Ask “Mr. Music”
Jerry Osborne


DEAR JERRY: A friend and I searched in vain for years for a record that came out when we were kids.

Titled “Three Stars,” by Tommy Dee with Carol Kay and the Teen-Aires, it came out in April 1959 as a memorial to the deaths two months earlier (February 3) of Buddy Holly, Ritchie Valens, and the Big Bopper when their plane crashed in an Iowa cornfield.

Their deaths are said to have closed the first chapter in the history of Rock & Roll, and is so referenced in Don McLean's “American Pie” (i.e., “the day the music died”)

Now in the internet era, we have learned that Eddie Cochran — himself killed a year later in an auto accident — actually released “Three Stars” first.

We have both heard Eddie's version and agree it is not as good as the one by Tommy Dee and Carol Kay, especially with their overpowering sentimental hook: “Gee we're gonna miss you. Everybody sends their love.”

Still, how did the much better-known Eddie Cochran fail to have a hit with “Three Stars”?
—Mike Rice, Sparta, Wisc.

DEAR MIKE: Simple. Eddie's recording did not come out until 1971!

Tommy Dee (née Donaldson) wrote “Three Stars” just a few hours after news of the plane crash stunned the music world.

Two days later, Eddie heard a tape of Dee's narrative and decided to record it, which he did at Goldstar Studios February 5, 1959.

Cochran, a close friend of Ritchie Valens, was too overwhelmed with grief to stick with it. After three takes, he gave up on “Three Stars.”

Eddie's label, Liberty Records, agreed it was not commercial enough and chose not to release his “Three Stars.”

Tommy then gathered vocalists Carol Kay and the Teen-Aires to complement his moving narrative, and by the end of March “Three Stars” (Crest 1057) was on its way toward the nation's Top 15.

Though not much competition for Tommy Dee and Carol Kay, a cover version is worth noting.

For this May '59 release, Dee's narrative is copied by Dick Pike and Kay's vocal part is supplied by Ruby Wright (King 5192).

As to how we eventually got to hear Eddie Cochran's rendition, it is one of the tracks in the 1971 compilation “Legendary Masters” (United Artists UAS-9959).

DEAR JERRY: With more than 63,000 votes cast, 28 of the nominees for 2007 have been inducted into the Hit Parade Hall of Fame.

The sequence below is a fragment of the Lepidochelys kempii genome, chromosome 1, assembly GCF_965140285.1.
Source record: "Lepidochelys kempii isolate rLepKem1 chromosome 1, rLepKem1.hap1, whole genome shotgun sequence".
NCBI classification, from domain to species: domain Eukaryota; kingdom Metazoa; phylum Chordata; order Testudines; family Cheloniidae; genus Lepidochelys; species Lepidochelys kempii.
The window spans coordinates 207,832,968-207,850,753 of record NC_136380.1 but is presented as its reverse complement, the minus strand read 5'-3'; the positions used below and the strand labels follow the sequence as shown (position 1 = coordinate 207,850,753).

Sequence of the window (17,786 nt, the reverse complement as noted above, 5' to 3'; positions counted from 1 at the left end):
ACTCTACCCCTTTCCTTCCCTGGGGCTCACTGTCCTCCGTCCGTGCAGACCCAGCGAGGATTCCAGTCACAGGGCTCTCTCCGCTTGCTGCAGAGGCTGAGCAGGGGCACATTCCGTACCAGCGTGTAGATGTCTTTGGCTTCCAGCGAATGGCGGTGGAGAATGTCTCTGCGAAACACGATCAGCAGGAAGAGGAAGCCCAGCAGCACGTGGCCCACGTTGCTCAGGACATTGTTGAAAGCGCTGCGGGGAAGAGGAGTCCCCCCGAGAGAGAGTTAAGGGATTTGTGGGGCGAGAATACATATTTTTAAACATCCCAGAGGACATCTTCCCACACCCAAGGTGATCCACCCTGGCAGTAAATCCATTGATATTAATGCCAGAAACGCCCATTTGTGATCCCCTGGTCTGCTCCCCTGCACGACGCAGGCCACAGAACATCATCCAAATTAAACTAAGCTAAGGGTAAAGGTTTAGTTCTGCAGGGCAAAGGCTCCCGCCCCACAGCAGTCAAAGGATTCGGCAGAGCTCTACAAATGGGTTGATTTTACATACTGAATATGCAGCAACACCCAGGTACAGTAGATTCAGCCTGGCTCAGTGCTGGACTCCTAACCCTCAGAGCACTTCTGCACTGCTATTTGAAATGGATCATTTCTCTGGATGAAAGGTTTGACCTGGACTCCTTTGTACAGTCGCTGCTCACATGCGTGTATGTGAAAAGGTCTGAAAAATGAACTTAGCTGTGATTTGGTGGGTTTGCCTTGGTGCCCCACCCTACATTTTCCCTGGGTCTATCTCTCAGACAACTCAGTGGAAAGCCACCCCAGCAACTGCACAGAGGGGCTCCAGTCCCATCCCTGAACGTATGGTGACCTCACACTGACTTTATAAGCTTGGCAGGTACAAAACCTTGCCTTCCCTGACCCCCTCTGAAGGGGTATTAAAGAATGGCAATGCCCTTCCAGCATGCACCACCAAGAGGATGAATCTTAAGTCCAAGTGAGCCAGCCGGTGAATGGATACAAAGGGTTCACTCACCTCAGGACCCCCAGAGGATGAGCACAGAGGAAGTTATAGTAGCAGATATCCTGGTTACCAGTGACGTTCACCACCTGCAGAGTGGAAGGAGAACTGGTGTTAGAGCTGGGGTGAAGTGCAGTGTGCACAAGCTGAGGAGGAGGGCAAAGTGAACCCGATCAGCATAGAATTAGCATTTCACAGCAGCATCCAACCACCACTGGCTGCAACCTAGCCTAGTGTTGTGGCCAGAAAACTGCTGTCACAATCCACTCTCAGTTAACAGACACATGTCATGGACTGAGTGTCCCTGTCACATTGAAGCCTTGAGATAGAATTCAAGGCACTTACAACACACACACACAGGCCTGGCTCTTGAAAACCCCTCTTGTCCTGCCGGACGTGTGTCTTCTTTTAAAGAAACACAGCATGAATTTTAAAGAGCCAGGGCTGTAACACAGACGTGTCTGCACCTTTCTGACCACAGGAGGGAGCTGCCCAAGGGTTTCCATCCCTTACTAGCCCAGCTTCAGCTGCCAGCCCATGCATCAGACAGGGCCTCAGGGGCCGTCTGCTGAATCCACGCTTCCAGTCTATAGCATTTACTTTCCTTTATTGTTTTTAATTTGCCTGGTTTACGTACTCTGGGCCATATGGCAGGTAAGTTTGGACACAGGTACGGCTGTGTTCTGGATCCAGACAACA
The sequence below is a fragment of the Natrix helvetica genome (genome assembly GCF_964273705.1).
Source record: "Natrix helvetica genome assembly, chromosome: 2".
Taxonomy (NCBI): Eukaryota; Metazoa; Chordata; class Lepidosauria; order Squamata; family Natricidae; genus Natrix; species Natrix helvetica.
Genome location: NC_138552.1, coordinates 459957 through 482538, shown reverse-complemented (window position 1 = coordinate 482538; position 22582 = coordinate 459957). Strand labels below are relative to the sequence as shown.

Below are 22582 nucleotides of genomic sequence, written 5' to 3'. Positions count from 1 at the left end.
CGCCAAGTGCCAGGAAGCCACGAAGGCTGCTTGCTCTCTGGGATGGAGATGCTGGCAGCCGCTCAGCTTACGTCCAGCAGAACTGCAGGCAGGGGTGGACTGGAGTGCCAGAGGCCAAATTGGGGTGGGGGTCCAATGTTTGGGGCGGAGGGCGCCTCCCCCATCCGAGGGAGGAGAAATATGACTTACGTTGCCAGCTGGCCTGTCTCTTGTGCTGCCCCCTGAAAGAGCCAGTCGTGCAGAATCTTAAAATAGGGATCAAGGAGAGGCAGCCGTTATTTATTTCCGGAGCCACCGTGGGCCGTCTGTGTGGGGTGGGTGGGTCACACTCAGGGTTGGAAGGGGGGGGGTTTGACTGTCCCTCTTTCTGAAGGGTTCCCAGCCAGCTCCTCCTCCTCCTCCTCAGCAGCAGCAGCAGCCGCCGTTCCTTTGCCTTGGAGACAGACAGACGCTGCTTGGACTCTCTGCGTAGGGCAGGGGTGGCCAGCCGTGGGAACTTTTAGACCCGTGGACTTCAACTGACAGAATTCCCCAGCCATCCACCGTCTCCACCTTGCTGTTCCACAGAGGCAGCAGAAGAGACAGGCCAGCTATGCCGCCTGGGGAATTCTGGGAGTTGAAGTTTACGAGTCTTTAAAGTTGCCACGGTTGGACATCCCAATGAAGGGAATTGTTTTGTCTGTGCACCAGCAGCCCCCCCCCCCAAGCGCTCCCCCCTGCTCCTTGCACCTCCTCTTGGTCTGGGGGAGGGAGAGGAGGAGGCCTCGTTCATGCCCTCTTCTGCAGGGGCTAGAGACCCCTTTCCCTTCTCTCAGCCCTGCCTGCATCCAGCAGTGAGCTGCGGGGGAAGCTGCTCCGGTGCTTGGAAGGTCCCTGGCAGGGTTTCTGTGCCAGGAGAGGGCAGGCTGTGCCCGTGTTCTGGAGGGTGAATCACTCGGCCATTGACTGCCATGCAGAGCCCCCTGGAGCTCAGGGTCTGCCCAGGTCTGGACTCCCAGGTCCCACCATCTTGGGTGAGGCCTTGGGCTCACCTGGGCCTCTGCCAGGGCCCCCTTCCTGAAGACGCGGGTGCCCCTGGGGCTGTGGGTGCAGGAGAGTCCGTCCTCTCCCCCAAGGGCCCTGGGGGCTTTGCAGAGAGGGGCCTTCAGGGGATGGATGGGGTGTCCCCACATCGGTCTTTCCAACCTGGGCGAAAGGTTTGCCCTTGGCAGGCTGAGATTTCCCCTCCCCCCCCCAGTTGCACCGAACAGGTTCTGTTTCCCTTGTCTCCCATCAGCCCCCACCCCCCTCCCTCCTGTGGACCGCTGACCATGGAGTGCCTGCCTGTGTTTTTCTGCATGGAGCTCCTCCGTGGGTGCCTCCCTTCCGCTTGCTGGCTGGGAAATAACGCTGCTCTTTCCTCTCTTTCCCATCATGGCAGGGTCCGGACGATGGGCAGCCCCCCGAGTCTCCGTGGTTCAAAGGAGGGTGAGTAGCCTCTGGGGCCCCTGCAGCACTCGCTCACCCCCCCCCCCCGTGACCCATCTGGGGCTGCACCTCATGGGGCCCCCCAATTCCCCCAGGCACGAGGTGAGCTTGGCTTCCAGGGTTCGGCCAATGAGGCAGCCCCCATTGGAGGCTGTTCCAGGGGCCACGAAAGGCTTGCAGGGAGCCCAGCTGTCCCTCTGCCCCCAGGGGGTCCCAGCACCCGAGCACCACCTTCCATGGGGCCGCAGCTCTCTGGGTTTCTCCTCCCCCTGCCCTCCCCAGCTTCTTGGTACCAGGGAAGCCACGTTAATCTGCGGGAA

From more than 100 nominated recording stars, music fans worldwide, 18% of which are outside the U.S., gave the most votes (alphabetically) to: Paul Anka; Beatles; Tony Bennett; Pat Boone; Beach Boys; Teresa Brewer; Johnny Cash; Ray Charles; Chubby Checker; Jimmy Clanton; Nat King Cole; Perry Como; Bing Crosby; Bobby Darin; Neil Diamond; Fats Domino; 4 Seasons; Aretha Franklin; Connie Francis; Brenda Lee; Johnny Mathis; Ricky Nelson; Roy Orbison; Patti Page; Elvis Presley; Diana Ross and the Supremes; Neil Sedaka; and Frank Sinatra.

Not surprisingly, Elvis Presley topped all nominees.

Voting begins at the start of each year for a new group of nominees from the 20-year period beginning in 1950.

Each artist must have at least two Top 10 singles or albums, of any genre.

Besides voting for recording stars already nominated, online visitors to the Hit Parade Hall of Fame are encouraged to suggest future nominees.

In the past year, fans gave the nominating committee more than 500 acts to consider. Once nominated, an artist has three years to gain enough votes for Hit Parade Hall of Fame induction, meaning the 2007 nominees NOT inducted are still eligible in 2008 and '09.

Here are the 62 new nominees for 2008: America; Bee Gees; Bread; Buckinghams; Freddie Cannon; Carpenters; Chicago; Eric Clapton; Coasters; Lou Christie; Jimmy Dean; Jackie DeShannon; Del Vikings; John Denver; Diamonds; Bo Diddley; Doors; Drifters; Eagles; Electric Light Orchestra; Four Aces; Tennessee Ernie Ford; Don Gibson; Lesley Gore; Bill Haley and the Comets; Herman's Hermits; Al Hibler; Tommy James and the Shondells; Elton John; KC and the Sunshine Band; Kingston Trio; Andy Kim; Carole King; Little Anthony and the Imperials; Lovin' Spoonful; Monkees; Clyde McPhatter; Mitch Miller; Olivia Newton-John; Pink Floyd; Lloyd Price; Paul Revere and the Raiders; Rascals; Righteous Brothers; Jimmie Rodgers; Kenny Rogers; Linda Ronstadt; Mitch Ryder and the Detroit Wheels; Jack Scott; Del Shannon; Simon & Garfunkel; Dusty Springfield; Gale Storm; James Taylor; Temptations; Gene Vincent and His Blue Caps; Vogues; Jerry Wallace; War; Dinah Washington; Barry White; and Stevie Wonder.
—John Rook, Coeur d'Alene, Idaho (Hit Parade Hall of Fame co-founder)

DEAR JOHN: What a great beginning for the Hall of Fame whose inductees are chosen by the music lovin' fans themselves.

It is very gratifying to see Connie Francis among the charter members, especially since the Rock and Roll Hall continues to ignore her while inducting many lesser-deserving artists. Shame on them!

We look forward to a similar recap about this time next year, announcing the 2008 crop.

IZ ZAT SO? Rock and Roll icon Eddie Cochran began his professional career as a session guitarist for traditional Country artists.

His first session work came in the summer of 1956, at Capitol Records in Hollywood, playing lead guitar for Wynn Stewart and Skeets MacDonald.

Based strictly on the sound, even Eddie's biggest fans wouldn't recognize the 17-year-old lad accompanying Wynn Stewart on “Keeper of the Keys” and “Slowly But Surely” (Capitol 3515).

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